DALLAS — When Baylor Scott & White announced it was mandating COVID vaccines for all employers, providers and volunteers, labor attorneys in North Texas weren’t surprised.
Months have passed since the vaccines emerged, and it’s become clear they are safe and effective.
The vaccines continue to be administered under an emergency use authorization instead of with full FDA approval, which might have made some employers cautious about instituting vaccine mandates.
But attorney Sara Harris, an associate with Jackson Walker in Dallas, believes Baylor Scott & White is likely just the first of many.
“I think we are at a tipping point,” she said.
“I think the trend is going to be more and more employers getting comfortable with the idea of mandatory vaccinations since the consensus is pretty clear it’s the way to put this all behind us."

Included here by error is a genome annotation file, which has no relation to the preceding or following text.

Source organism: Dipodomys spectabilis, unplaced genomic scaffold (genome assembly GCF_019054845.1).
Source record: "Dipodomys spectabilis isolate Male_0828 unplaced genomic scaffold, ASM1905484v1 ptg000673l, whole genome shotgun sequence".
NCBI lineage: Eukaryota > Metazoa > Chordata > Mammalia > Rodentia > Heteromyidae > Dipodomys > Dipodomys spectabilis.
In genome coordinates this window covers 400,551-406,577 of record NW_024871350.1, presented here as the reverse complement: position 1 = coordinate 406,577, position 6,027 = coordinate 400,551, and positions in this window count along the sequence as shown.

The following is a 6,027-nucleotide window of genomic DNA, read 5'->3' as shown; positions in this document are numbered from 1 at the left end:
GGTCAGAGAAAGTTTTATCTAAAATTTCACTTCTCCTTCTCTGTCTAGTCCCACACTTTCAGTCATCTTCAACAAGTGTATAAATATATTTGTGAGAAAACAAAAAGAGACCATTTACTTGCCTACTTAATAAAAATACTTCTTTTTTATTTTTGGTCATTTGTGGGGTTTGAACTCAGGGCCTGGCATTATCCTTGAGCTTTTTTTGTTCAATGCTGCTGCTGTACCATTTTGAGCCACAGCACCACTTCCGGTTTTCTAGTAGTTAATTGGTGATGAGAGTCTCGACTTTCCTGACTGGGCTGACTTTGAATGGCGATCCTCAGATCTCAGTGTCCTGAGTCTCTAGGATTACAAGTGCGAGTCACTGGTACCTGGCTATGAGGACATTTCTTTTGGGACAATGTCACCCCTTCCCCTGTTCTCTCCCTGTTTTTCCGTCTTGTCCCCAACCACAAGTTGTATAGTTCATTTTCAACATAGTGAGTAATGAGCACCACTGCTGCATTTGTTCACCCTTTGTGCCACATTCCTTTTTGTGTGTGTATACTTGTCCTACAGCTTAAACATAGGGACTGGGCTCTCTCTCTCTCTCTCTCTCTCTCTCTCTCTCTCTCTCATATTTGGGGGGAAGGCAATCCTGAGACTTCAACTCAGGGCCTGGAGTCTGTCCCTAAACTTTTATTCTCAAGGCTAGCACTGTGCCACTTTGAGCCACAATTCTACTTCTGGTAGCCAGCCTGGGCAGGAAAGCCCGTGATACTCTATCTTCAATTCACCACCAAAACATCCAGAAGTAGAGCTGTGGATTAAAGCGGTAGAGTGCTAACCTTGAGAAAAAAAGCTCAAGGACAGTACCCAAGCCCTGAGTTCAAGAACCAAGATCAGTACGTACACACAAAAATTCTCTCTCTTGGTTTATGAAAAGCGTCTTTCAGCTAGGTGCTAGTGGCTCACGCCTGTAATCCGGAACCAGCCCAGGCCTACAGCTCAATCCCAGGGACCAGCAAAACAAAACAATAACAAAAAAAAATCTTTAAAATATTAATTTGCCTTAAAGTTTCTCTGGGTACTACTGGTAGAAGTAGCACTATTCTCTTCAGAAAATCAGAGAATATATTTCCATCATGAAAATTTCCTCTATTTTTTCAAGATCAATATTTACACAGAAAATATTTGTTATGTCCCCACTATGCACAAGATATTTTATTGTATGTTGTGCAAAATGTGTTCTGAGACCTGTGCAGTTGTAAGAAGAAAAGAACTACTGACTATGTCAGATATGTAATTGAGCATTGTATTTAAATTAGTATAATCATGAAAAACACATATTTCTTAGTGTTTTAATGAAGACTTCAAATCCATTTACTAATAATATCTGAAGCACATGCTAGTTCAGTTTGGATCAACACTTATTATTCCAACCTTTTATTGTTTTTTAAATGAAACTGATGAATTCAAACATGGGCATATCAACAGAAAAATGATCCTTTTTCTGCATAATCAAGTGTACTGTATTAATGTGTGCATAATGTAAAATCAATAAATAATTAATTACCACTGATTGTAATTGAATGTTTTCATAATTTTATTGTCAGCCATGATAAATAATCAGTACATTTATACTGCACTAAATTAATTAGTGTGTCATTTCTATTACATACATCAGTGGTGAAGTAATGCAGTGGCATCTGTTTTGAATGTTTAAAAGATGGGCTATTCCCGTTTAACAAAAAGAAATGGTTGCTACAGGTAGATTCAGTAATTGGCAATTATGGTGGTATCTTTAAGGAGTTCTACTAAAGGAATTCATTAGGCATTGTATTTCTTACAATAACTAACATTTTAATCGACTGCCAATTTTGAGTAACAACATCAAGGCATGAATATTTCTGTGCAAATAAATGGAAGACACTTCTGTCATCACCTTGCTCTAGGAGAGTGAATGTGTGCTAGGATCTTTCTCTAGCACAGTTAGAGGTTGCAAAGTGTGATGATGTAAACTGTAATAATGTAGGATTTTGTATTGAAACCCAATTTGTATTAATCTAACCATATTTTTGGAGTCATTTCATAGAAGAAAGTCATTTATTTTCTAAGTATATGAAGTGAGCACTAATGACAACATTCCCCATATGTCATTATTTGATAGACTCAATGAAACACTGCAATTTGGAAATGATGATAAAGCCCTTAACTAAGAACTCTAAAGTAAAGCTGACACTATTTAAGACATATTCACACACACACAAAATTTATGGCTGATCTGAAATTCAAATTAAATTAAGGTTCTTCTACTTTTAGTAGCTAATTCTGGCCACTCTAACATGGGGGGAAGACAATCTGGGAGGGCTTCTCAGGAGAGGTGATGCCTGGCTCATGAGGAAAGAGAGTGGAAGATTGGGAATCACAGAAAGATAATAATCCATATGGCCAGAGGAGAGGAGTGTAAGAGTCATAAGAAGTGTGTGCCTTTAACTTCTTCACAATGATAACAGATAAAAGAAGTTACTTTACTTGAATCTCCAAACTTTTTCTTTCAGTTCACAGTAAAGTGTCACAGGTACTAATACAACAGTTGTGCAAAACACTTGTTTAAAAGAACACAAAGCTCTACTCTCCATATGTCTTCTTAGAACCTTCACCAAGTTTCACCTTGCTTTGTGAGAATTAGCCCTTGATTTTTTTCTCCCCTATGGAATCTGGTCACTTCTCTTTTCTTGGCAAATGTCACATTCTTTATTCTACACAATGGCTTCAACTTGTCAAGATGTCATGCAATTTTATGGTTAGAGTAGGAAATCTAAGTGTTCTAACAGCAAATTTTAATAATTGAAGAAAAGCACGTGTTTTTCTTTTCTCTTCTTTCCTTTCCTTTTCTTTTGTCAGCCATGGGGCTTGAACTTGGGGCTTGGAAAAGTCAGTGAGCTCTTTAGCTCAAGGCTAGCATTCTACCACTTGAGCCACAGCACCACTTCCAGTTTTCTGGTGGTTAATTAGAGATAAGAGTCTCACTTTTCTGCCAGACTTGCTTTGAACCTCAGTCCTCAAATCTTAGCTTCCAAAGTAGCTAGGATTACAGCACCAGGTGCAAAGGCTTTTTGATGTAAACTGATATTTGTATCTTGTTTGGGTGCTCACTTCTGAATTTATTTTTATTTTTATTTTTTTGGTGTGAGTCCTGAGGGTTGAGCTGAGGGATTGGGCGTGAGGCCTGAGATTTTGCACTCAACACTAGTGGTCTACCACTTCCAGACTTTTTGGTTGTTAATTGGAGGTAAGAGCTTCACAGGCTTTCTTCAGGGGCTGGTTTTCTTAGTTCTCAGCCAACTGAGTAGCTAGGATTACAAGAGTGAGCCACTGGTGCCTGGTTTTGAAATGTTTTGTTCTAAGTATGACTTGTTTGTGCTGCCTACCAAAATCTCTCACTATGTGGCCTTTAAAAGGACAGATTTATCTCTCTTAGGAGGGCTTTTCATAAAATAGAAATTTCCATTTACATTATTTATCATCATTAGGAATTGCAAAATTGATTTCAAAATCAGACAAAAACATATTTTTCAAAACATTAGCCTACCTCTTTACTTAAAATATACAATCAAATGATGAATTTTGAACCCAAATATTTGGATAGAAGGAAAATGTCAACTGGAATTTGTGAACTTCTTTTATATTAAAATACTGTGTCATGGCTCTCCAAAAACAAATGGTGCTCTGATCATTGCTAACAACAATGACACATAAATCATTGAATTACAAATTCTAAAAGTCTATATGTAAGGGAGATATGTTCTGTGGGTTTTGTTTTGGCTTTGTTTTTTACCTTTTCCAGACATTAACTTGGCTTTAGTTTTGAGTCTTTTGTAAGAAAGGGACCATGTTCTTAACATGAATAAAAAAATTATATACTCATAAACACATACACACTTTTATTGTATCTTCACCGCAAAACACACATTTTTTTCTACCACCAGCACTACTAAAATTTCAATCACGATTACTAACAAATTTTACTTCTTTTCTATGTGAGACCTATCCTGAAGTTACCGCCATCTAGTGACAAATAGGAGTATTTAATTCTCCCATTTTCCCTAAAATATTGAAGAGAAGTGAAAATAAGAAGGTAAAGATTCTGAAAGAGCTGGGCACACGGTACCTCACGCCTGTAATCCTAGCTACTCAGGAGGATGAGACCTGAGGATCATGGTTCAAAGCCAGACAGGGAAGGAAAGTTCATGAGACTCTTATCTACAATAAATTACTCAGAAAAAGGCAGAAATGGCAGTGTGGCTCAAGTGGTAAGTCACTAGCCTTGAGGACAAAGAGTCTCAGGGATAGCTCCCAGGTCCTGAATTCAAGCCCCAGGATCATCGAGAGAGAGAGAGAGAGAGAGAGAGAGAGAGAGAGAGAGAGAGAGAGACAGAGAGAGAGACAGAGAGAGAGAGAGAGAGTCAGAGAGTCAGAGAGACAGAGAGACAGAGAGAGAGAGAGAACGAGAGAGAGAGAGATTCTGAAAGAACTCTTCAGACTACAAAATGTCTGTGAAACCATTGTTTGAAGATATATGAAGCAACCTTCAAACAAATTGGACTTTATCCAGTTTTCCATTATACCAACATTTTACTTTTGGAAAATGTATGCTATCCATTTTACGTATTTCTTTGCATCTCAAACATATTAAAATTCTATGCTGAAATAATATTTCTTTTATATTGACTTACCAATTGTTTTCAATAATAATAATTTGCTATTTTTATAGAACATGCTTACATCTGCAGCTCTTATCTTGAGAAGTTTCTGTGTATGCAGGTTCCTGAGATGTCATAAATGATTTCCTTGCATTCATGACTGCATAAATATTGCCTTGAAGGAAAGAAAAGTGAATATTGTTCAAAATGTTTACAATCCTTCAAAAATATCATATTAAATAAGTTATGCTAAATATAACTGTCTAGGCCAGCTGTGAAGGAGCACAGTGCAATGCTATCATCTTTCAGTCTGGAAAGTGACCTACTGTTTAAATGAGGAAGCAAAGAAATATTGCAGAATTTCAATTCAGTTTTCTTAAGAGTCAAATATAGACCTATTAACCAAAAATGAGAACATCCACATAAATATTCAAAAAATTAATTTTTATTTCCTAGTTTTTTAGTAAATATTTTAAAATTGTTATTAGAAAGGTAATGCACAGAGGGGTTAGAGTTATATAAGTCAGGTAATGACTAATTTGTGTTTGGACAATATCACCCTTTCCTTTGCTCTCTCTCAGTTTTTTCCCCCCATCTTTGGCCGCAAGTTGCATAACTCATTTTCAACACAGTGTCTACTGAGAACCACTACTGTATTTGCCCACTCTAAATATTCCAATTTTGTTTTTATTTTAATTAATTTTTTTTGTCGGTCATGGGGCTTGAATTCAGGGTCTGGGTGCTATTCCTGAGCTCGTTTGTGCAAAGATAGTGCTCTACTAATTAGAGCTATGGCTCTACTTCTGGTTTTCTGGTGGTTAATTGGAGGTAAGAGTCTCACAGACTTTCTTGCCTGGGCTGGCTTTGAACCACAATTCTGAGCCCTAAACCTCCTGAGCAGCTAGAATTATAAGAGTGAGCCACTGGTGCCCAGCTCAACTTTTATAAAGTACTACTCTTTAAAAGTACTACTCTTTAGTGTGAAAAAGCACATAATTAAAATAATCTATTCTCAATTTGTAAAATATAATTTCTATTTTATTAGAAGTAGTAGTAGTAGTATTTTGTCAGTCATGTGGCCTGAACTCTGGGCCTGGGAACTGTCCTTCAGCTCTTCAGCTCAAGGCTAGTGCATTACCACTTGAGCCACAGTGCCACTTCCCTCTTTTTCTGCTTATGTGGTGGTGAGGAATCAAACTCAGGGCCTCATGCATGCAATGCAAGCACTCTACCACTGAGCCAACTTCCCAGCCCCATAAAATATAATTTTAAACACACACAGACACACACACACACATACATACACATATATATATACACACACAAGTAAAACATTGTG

Attorney Rogge Dunn, longtime labor attorney with the Rogge Dunn Group of Dallas, said it is perfectly legal for an employer to require employees to get a vaccine.
“There are two exceptions," he said. "One is a sincerely held religious belief and two is if someone has a disability such that they would have an adverse reaction to a vaccine."
Dunn said employers can fire someone for not getting the COVID shot if those exceptions aren’t met.
He points to the case of more than 100 workers at Houston Methodist who sued over the hospital’s COVID vaccine mandate.
“They lost,” he said.
“If you had enough employees band together, maybe 10 to 20% of the workforce who said they weren’t going to take the vaccine, maybe the employer wouldn’t fire all of them. But, realistically, someone who doesn’t have a disability or a religious belief - their only option is to band together and hope the employer doesn’t fire all of them."